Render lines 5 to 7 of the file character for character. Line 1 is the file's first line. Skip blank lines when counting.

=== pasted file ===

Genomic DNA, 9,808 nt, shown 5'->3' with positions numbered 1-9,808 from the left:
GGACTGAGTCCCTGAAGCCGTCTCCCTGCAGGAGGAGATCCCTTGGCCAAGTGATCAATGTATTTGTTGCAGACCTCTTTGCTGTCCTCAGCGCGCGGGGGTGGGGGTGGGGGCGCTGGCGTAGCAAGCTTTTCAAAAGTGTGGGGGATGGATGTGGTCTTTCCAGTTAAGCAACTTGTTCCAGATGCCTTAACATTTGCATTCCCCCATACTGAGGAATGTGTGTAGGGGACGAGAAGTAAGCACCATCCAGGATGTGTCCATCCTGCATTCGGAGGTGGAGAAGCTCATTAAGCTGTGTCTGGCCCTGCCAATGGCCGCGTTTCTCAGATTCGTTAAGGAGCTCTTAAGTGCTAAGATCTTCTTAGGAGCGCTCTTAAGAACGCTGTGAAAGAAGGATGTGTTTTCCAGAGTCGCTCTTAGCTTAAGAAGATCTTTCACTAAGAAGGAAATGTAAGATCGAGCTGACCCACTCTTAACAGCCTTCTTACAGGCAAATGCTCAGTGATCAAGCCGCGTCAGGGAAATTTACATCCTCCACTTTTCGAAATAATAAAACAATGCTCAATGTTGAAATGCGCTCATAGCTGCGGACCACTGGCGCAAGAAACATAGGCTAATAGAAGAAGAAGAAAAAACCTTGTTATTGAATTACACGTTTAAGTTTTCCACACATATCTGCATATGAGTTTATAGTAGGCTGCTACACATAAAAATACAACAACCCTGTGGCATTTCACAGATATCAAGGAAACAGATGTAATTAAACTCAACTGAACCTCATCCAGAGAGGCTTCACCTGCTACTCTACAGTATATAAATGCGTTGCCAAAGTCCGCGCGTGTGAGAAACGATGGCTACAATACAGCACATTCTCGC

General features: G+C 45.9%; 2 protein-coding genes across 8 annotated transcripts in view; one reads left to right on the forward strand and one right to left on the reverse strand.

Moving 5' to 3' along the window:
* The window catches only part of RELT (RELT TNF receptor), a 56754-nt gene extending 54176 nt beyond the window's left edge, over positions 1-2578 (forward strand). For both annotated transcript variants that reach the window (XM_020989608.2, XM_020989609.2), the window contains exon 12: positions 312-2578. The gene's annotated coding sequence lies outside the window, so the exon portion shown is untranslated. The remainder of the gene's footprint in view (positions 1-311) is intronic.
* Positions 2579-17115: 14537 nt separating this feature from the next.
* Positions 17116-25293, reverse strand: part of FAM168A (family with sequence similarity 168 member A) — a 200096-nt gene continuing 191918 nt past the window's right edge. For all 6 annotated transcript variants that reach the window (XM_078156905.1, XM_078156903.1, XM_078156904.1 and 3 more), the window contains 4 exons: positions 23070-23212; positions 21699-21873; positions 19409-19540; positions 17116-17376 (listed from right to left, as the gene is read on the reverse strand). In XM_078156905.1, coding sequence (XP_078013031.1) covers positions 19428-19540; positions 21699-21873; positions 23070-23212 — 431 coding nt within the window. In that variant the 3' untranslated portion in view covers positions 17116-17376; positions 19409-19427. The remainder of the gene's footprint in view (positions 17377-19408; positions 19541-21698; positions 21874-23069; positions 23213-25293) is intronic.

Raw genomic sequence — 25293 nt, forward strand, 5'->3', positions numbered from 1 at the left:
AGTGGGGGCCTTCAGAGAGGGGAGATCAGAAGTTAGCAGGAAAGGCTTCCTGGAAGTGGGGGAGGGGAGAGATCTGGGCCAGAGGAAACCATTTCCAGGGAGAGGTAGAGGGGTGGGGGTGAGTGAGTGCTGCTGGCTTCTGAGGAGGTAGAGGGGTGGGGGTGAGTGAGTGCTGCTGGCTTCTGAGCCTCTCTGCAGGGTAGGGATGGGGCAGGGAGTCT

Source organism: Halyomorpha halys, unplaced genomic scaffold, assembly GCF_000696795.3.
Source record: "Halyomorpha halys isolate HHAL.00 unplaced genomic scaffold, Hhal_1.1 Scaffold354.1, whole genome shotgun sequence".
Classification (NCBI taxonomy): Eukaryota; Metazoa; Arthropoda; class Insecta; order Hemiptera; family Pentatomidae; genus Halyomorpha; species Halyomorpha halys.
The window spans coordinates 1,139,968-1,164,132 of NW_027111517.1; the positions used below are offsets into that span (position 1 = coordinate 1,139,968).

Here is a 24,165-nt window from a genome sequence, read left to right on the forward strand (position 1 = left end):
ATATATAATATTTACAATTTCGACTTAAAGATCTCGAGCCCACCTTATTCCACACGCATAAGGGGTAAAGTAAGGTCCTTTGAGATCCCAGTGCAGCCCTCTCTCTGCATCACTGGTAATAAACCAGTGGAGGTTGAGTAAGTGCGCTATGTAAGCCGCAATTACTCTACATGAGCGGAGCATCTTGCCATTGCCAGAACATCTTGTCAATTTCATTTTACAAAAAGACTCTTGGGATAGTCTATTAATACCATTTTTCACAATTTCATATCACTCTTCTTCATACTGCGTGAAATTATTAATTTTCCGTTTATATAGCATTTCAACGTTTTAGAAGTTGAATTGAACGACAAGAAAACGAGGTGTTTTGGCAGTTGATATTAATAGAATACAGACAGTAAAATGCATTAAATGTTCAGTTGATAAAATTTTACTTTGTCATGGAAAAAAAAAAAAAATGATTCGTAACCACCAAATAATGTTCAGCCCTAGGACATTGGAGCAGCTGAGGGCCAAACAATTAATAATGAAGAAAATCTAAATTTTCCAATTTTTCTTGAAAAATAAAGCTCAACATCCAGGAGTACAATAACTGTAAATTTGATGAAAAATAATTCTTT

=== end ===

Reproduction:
* The window catches only part of RELT (RELT TNF receptor), a 56754-nt gene extending 54176 nt beyond the window's left edge, over positions 1-2578 (forward strand). For both annotated transcript variants that reach the window (XM_020989608.2, XM_020989609.2), the window contains exon 12: positions 312-2578. The gene's annotated coding sequence lies outside the window, so the exon portion shown is untranslated. The remainder of the gene's footprint in view (positions 1-311) is intronic.
* Positions 2579-17115: 14537 nt separating this feature from the next.
* Positions 17116-25293, reverse strand: part of FAM168A (family with sequence similarity 168 member A) — a 200096-nt gene continuing 191918 nt past the window's right edge. For all 6 annotated transcript variants that reach the window (XM_078156905.1, XM_078156903.1, XM_078156904.1 and 3 more), the window contains 4 exons: positions 23070-23212; positions 21699-21873; positions 19409-19540; positions 17116-17376 (listed from right to left, as the gene is read on the reverse strand). In XM_078156905.1, coding sequence (XP_078013031.1) covers positions 19428-19540; positions 21699-21873; positions 23070-23212 — 431 coding nt within the window. In that variant the 3' untranslated portion in view covers positions 17116-17376; positions 19409-19427. The remainder of the gene's footprint in view (positions 17377-19408; positions 19541-21698; positions 21874-23069; positions 23213-25293) is intronic.